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在线翻译:
szdaily -> World
Syria talks end with plan to draft new constitution
    2018-February-1  08:53    Shenzhen Daily

A RUSSIA-HOSTED Syrian peace conference ended Tuesday with a plan to draft a new constitution as part of efforts to end the nearly seven-year civil war, but key opposition and rebel groups boycotted the gathering and it remained unclear if they would join the process.

The conference, held in Sochi, was also overshadowed by renewed fighting in northern Syria. Opposition activists reported more airstrikes on the rebel-held Idlib province, where dozens have been killed in government air raids this week, and Turkish troops continued their offensive on the Afrin enclave, held by a U.S.-allied Kurdish militia, which also boycotted the Russian-sponsored talks.

Russian Foreign Minister Sergey Lavrov nevertheless hailed the Syrian Congress of National Dialogue as an important step toward peace in Syria and sought to play down the opposition boycott.

“No one expected that it would be possible to bring together representatives of all groups of Syrians without exclusion,” he told reporters after the talks. “There is no big tragedy that two or three groups weren’t able to attend.”

Lavrov said the conference participants agreed to form a constitutional committee that will be based in Geneva. He said the delegates named some of the committee’s members and that groups absent from the Sochi talks will be invited to name representatives.

A statement approved by the delegates said a final agreement on criteria for selecting members, the constitutional committee’s powers and its rules of procedure would be reached in Geneva under the United Nation’s aegis.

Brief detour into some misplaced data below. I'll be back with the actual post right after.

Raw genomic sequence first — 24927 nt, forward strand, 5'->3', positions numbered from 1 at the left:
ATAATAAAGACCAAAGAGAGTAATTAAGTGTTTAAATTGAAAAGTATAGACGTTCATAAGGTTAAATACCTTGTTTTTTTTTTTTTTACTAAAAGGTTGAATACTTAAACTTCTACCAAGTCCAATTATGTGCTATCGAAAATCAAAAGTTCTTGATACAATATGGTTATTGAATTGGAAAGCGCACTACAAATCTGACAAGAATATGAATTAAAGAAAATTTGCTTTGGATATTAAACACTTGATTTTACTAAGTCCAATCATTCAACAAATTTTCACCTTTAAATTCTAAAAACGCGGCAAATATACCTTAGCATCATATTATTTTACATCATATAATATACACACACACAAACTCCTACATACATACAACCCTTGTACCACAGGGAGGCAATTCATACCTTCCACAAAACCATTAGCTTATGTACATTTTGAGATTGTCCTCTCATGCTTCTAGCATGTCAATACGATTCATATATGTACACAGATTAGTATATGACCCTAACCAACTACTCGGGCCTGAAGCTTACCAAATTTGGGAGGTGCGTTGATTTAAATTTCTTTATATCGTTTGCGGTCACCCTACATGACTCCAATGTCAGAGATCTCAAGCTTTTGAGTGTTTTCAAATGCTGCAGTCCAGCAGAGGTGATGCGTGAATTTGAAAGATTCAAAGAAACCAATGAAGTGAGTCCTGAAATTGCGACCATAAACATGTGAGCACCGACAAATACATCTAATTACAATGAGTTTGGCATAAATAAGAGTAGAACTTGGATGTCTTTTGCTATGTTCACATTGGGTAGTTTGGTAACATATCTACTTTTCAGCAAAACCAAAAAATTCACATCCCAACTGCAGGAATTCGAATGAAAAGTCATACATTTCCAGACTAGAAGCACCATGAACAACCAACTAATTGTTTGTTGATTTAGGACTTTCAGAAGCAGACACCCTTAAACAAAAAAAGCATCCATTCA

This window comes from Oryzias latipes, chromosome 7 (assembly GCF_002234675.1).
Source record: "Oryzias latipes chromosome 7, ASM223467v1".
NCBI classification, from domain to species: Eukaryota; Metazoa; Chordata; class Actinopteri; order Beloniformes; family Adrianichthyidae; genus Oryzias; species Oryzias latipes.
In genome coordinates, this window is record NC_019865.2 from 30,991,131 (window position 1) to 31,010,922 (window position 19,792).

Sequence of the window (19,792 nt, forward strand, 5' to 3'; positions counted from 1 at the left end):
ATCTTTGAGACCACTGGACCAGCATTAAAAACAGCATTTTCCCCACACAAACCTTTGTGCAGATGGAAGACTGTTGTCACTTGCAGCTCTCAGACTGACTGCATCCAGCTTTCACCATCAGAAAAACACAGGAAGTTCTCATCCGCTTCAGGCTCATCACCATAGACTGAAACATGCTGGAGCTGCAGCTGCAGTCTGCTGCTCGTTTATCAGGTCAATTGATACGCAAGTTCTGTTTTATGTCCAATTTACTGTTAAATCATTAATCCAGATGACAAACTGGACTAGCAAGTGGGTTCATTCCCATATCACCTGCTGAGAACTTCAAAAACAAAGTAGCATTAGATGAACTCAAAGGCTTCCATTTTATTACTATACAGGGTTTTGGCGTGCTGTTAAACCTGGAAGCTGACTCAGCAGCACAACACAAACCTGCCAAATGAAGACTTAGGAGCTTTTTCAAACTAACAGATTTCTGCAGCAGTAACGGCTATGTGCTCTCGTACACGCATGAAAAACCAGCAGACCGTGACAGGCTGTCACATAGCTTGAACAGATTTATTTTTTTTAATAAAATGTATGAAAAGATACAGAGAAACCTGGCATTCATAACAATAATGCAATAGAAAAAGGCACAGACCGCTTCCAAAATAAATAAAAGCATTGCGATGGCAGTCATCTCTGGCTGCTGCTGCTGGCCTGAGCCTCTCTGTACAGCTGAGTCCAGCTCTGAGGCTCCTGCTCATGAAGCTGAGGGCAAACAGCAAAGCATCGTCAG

U.N. Syria envoy Staffan de Mistura, who has been leading Syria peace talks in Geneva, said he would move quickly to set a schedule and a process for drafting the new constitution in Geneva “because Syria cannot wait.”

“All Syrians seek a safe, calm and neutral environment for a constitutional drafting to unfold,” he said in a statement. “All Syrians need a sustained cease-fire, full humanitarian access and the release of detainees, abductees and missing people.”

Alexander Lavrentyev, Russian President Vladimir Putin’s envoy for Syria, said 1,393 delegates attended the congress. He said that the Sochi organizers were aiming to help revive the U.N.-backed talks in Geneva, not to sidetrack them.

The Geneva negotiations have made little progress since they began four years ago. The opposition’s demand that President Bashar Assad play no role in a future political transition has been the main sticking point.

The Sochi talks, by contrast, were not intended to address Assad’s fate, but to instead discuss constitutional reforms and future elections. (SD-Agencies)

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